Hollywood films such as The Martian and Interstellar give us a glimpse of what may be in store for us. Mars is certainly the most habitable destination in our solar system, but there are thousands of exoplanets orbiting other stars that could be a replacement for our Earth. So what technology will we need to make this possible?

We effectively already have one space colony, the International Space Station (ISS). But it is only 350km away from Earth and relies on a continuous resupply of resources for its crew of six. Much of the technology developed for the ISS, such as radiation shielding, water and air recycling, solar power collection, is certainly transferable to future space settlements. However, a permanent space colony on the surface of another planet or moon adds a new set of challenges.

Unnatural habitat

The first requirement for a human settlement is a habitat, an isolated environment able to maintain air pressure, composition (the amount of oxygen), and temperature, and protect the inhabitants from radiation. This is likely to be a relatively large and heavy structure.

Launching large, heavy objects into space is a costly and difficult job. Spacecraft since the Apollo missions, which comprised several modules that had to separate and dock, have been sent up in pieces and assembled by astronauts. But given the impressive steps forward we are seeing in autonomous control, the pieces of a colony habitat may be able to assemble themselves. Today, manoeuvres similar to the Apollo docking are performed completely automatically.

The alternative would be to carry a minimal “toolbox” from Earth and manufacture the habitat using locally-harvested resources. Specifically, 3D printers could be used to turn minerals from the local soil into physical structures. We’ve actually already started looking at making this possible. Private firm Planetary Resources has demonstrated 3D printing using raw material from a metal-rich asteroid sample found on Earth in an impact site. And NASA has installed a 3D printer on the ISS to show it can be used in zero-gravity, potentially as a way of making spacecraft components in space.

Liquid lifeline

Once the habitat is built, the colony will need continuous supplies of water, oxygen, energy and food to sustain its inhabitants, presuming the colony wasn’t built on an idyllic Earth-like planet with these resources in abundance. Water is fundamental for life as we know it but could also be used to make propellant or radiation shielding.

An initial settlement would need to carry a certain amount of water and recycle all waste liquids. This is already done on the ISS, where no drop of liquid (washing, sweat, tears, or even urine) is wasted. But a colony would also likely try to extract water, possibly from underground supplies of liquid – as may exist on Mars – or ice, as can been found under the surface of certain asteroids.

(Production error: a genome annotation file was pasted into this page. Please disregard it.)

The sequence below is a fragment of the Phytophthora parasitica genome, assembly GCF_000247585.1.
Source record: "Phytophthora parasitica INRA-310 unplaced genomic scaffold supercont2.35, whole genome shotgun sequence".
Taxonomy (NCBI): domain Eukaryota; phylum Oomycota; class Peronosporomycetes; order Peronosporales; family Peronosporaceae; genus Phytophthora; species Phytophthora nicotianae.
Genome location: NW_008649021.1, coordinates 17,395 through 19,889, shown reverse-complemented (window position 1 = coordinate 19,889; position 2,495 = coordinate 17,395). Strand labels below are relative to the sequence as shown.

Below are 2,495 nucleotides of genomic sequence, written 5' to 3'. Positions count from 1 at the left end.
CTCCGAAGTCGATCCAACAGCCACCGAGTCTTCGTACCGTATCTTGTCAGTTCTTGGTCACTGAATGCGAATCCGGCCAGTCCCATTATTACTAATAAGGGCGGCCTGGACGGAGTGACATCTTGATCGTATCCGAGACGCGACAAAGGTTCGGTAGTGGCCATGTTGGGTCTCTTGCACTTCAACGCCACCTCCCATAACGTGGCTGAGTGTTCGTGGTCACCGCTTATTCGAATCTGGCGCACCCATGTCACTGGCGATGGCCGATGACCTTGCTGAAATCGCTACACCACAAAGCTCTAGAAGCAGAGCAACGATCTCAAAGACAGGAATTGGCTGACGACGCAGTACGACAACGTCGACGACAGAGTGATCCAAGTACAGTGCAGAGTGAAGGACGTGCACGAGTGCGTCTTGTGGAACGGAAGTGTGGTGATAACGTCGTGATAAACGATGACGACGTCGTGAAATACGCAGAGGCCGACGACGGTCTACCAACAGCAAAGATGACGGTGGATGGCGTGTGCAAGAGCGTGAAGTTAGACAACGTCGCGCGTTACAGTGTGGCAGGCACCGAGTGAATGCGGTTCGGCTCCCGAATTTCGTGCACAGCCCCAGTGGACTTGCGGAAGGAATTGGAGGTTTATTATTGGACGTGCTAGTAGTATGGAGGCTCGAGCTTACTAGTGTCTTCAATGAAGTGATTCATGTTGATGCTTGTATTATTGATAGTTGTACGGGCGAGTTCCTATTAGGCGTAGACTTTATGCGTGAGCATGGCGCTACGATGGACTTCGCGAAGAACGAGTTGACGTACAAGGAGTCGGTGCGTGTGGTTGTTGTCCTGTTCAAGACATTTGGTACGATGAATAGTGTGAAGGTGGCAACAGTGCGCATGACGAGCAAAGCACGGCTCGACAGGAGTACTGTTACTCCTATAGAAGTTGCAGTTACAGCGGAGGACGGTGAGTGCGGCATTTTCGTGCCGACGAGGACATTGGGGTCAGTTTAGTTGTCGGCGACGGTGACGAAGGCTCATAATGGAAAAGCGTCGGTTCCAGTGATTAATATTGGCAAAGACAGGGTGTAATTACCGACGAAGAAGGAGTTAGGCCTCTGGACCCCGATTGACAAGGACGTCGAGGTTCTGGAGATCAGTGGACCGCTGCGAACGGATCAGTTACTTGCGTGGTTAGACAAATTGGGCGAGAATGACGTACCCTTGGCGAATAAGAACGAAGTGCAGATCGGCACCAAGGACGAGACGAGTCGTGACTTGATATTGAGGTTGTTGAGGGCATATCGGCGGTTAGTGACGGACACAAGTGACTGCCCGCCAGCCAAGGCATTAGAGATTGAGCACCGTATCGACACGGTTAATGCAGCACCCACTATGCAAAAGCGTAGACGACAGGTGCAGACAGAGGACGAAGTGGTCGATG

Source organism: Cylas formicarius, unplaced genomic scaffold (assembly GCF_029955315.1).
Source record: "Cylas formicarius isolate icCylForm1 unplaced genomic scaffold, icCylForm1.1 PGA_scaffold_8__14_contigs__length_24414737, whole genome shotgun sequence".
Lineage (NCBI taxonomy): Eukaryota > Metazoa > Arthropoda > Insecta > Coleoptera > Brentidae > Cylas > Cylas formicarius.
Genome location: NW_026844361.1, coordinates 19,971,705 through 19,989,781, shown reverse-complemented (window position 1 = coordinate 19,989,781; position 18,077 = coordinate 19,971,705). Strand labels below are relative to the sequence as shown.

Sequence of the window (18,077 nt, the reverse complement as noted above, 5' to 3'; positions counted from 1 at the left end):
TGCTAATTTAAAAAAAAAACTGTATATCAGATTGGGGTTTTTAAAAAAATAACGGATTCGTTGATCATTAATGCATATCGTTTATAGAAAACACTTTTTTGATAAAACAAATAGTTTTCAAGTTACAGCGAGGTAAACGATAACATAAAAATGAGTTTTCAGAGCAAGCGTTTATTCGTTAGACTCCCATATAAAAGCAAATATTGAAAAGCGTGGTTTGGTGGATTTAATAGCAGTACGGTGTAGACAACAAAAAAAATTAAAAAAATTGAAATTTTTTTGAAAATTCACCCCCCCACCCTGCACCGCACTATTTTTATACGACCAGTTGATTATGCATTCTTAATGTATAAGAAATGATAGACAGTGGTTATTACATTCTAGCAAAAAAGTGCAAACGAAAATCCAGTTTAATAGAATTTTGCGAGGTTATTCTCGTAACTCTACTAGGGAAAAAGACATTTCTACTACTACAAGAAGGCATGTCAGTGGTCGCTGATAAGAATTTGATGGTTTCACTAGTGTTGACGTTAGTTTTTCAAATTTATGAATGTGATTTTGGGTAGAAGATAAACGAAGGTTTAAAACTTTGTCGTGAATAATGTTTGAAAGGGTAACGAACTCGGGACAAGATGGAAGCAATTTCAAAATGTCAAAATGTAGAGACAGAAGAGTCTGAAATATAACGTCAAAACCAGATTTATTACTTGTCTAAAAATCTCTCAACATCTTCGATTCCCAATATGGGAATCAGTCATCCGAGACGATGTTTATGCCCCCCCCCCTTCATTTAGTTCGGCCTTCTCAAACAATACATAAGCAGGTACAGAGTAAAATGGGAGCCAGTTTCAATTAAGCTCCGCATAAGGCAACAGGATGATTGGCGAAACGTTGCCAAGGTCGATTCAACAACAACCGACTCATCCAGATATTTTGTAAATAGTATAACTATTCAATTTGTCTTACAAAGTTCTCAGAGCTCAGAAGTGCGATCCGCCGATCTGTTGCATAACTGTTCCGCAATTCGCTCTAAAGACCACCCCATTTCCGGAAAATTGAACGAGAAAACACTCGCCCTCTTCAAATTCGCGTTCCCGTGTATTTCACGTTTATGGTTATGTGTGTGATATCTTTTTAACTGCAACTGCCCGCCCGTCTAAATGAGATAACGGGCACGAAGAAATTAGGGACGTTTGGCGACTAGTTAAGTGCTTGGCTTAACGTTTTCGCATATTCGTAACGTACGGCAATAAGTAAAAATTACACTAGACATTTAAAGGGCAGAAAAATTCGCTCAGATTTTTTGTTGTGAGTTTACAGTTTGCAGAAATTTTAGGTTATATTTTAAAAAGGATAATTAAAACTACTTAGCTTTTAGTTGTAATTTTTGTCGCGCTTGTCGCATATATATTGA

Water also provides a source of oxygen. On the ISS, oxygen is generated by using a process known as electrolysis to separate it from the hydrogen in water. NASA is also working on developing techniques to regenerate oxygen from atmospheric byproducts, such as the carbon dioxide we exhale while breathing.

Energy farming

Producing energy is probably the technological aspect of starting a colony that we are best prepared for thanks to photo-voltaic solar panels. But depending on the location of the colony planet, we may need to improve this technology much further. At Earth distance, we can obtain about 470W of electric power for each square metre of solar cells. This value is lower on the surface of Mars because it is 50% further from the sun than Earth and has a thick atmosphere that partially shields the sunlight.

In fact, Mars’s atmosphere is subject to periodic sand storms, which are notoriously problematic as the sand further limits the amount of received light and can also collect on and cover the panels. But we have already started to deal with these issues in the design of our current rover missions to Mars. For example, NASA’s Mars Exploration Rovers Spirit and Opportunity were designed to last about 90 days but after more than 12 years, they are still operational. And we’ve discovered that Martian wind periodically cleans the dust from the panels.

A colony needs to be self-sustained so – without a Star Trek-style replicator – farming will be essential for producing food. Crops can also be used to convert carbon dioxide in the air back into breathable oxygen. Growing plants on Earth is relatively easy because the environment is what they have been adapting to for thousands of years, but growing fruits and vegetables in space or in another planet is not as simple.

Temperature, pressure, humidity, carbon dioxide levels, composition of soil and gravity all affect the survival and growth of plants, with different effects on different species. Several studies and experiments are currently ongoing to try to grow plants in controlled chambersthat mimic the environment of a space colony. One potential solution that has already been proven on Earth with radishes, lettuces and green onions is hydroponic farming, which involves growing plants in a nutrient-enriched fluid without any soil.

Climate change